Reports that Jack Agnew, a member of the so-called Filthy Thirteen, a US Army combat unit during World War II that inspired Hollywood’s “Dirty Dozen,” has died at age 88, should remind us that the sole Jewish member of that group is still enjoying a well-earned, peaceful retirement in Delray Beach, Florida.
Robert S. Cone, born in 1921, was written about in 2003 in the historical title “Filthy Thirteen: From the Dustbowl to Hitler’s Eagle’s Nest — The True Story of the 101st Airborne’s Most Legendary Squad of Combat Paratroopers” by Richard Killblane and Jake McNiece. As a direct result of this publication, at a 2006 ceremony at his home, Cone was belatedly awarded thirteen (a coincidental number?) long-overdue military medals for service on D-Day, including the Bronze Star, Purple Heart, POW medal and Presidential Unit Citation.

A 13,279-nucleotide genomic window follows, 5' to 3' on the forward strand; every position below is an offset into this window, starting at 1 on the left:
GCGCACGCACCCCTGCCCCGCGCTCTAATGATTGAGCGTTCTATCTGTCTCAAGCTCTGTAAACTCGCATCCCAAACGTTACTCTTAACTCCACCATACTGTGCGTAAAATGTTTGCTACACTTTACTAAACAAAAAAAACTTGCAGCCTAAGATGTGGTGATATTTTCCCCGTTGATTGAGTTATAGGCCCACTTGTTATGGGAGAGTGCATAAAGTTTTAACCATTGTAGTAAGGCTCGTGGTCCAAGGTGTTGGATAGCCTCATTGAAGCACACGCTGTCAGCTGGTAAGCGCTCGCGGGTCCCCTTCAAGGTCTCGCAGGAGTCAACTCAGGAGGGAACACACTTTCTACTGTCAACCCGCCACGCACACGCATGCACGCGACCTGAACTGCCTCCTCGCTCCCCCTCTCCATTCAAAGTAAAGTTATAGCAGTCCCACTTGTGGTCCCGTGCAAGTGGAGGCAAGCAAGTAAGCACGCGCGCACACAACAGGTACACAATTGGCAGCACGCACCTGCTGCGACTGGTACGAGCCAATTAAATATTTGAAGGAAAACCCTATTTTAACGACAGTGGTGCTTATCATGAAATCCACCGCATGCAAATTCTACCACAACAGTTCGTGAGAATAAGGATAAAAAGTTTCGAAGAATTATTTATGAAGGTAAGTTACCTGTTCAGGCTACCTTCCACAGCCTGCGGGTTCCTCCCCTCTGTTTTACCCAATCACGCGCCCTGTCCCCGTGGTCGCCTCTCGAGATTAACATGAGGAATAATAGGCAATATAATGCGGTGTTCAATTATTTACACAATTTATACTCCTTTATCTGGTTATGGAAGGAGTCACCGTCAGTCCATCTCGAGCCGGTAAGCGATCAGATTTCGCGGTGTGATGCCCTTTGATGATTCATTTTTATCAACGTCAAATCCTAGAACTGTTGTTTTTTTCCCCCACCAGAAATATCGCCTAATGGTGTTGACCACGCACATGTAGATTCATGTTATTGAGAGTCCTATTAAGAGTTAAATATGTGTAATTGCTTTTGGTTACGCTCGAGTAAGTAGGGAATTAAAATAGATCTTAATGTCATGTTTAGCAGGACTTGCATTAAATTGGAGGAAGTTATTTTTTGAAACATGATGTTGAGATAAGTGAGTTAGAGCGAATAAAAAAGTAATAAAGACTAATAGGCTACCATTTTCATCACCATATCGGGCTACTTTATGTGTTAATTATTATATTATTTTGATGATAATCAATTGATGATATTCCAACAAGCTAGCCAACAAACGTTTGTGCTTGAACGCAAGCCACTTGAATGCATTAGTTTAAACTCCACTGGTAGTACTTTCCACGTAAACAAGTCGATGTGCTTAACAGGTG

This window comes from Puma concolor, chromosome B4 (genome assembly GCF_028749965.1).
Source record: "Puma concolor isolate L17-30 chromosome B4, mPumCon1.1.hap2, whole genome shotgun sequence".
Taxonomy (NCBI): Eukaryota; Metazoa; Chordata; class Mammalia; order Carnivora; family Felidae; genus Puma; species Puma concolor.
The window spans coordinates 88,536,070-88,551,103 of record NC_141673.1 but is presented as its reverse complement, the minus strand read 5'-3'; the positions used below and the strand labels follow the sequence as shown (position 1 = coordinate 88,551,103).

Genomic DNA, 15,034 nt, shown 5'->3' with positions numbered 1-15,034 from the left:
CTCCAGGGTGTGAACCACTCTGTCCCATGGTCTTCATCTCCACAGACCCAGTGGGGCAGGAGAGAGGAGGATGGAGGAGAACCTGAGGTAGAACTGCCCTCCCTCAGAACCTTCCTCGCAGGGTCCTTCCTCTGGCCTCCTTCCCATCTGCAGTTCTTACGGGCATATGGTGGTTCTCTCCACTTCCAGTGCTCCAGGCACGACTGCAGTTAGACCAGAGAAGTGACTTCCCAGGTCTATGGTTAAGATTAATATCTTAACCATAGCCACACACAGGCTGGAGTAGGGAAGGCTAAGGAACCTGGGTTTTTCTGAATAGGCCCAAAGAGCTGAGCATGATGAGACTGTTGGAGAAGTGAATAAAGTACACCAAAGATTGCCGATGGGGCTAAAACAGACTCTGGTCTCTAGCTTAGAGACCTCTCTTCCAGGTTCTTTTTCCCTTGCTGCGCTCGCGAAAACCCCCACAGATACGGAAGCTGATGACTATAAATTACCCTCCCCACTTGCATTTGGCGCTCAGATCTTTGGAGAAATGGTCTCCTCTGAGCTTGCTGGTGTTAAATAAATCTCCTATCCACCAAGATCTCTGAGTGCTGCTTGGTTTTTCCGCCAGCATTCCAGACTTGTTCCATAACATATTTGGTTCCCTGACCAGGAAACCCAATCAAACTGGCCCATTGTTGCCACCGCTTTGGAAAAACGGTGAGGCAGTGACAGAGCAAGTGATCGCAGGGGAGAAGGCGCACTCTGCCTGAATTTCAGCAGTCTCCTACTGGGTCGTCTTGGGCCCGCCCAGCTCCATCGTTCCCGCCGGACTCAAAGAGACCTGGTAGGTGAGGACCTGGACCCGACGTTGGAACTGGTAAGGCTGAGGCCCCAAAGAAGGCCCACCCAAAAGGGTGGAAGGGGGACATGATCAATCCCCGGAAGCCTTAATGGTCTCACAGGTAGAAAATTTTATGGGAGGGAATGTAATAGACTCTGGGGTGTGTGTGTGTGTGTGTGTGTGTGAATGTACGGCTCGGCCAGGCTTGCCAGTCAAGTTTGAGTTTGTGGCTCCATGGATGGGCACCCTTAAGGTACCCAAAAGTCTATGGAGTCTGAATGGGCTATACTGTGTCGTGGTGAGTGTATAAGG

A modest man, Cone was a postal worker and plumber after the war, rarely speaking to his wife and three children about his past heroics. Other members of the Filthy Thirteen have explained that “The Dirty Dozen” film was only “30 percent true” and unlike the movie’s murderous soldiers, the real life Filthy Thirteen were merely disobedient drunks. Cone’s Judaism was fortunately not discovered during the eleven months which he spent in three POW camps in Germany, before he was liberated by the Russian Army near the Polish border.
Watch Robert Cone explain in a 2008 conference how he joined the paratroopers: